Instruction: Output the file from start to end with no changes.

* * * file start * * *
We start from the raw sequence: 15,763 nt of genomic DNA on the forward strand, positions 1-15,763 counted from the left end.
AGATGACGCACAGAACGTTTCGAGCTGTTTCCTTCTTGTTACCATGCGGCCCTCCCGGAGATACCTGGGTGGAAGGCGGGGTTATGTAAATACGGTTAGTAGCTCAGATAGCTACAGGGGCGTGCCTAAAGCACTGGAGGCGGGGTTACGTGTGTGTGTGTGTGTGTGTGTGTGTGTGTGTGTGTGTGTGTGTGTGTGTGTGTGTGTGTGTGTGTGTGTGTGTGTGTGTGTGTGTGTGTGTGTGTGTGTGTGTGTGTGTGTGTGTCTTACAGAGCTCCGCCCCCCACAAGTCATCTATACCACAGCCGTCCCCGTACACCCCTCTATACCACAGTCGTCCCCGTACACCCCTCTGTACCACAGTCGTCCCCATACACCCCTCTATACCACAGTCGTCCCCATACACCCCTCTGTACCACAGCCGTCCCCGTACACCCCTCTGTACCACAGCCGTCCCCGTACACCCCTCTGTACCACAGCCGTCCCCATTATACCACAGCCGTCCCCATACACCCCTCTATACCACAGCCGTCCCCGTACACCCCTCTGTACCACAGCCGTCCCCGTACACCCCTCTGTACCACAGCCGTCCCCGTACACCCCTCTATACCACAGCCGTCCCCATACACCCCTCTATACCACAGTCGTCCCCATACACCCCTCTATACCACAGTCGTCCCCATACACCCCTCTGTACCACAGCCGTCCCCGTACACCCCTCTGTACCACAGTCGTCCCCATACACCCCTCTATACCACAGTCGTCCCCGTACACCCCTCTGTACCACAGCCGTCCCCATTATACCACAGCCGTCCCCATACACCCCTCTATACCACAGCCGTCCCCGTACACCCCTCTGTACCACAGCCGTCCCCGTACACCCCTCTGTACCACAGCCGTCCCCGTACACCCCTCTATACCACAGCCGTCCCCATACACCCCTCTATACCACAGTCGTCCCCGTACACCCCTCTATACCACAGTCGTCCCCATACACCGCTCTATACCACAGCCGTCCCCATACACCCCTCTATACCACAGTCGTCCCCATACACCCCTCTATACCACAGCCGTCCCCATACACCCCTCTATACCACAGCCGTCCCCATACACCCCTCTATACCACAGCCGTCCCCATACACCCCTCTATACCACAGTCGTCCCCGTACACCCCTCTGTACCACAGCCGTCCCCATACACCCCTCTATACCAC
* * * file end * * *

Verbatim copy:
We start from the raw sequence: 15,763 nt of genomic DNA on the forward strand, positions 1-15,763 counted from the left end.
AGATGACGCACAGAACGTTTCGAGCTGTTTCCTTCTTGTTACCATGCGGCCCTCCCGGAGATACCTGGGTGGAAGGCGGGGTTATGTAAATACGGTTAGTAGCTCAGATAGCTACAGGGGCGTGCCTAAAGCACTGGAGGCGGGGTTACGTGTGTGTGTGTGTGTGTGTGTGTGTGTGTGTGTGTGTGTGTGTGTGTGTGTGTGTGTGTGTGTGTGTGTGTGTGTGTGTGTGTGTGTGTGTGTGTGTGTGTGTGTGTGTGTGTGTCTTACAGAGCTCCGCCCCCCACAAGTCATCTATACCACAGCCGTCCCCGTACACCCCTCTATACCACAGTCGTCCCCGTACACCCCTCTGTACCACAGTCGTCCCCATACACCCCTCTATACCACAGTCGTCCCCATACACCCCTCTGTACCACAGCCGTCCCCGTACACCCCTCTGTACCACAGCCGTCCCCGTACACCCCTCTGTACCACAGCCGTCCCCATTATACCACAGCCGTCCCCATACACCCCTCTATACCACAGCCGTCCCCGTACACCCCTCTGTACCACAGCCGTCCCCGTACACCCCTCTGTACCACAGCCGTCCCCGTACACCCCTCTATACCACAGCCGTCCCCATACACCCCTCTATACCACAGTCGTCCCCATACACCCCTCTATACCACAGTCGTCCCCATACACCCCTCTGTACCACAGCCGTCCCCGTACACCCCTCTGTACCACAGTCGTCCCCATACACCCCTCTATACCACAGTCGTCCCCGTACACCCCTCTGTACCACAGCCGTCCCCATTATACCACAGCCGTCCCCATACACCCCTCTATACCACAGCCGTCCCCGTACACCCCTCTGTACCACAGCCGTCCCCGTACACCCCTCTGTACCACAGCCGTCCCCGTACACCCCTCTATACCACAGCCGTCCCCATACACCCCTCTATACCACAGTCGTCCCCGTACACCCCTCTATACCACAGTCGTCCCCATACACCGCTCTATACCACAGCCGTCCCCATACACCCCTCTATACCACAGTCGTCCCCATACACCCCTCTATACCACAGCCGTCCCCATACACCCCTCTATACCACAGCCGTCCCCATACACCCCTCTATACCACAGCCGTCCCCATACACCCCTCTATACCACAGTCGTCCCCGTACACCCCTCTGTACCACAGCCGTCCCCATACACCCCTCTATACCAC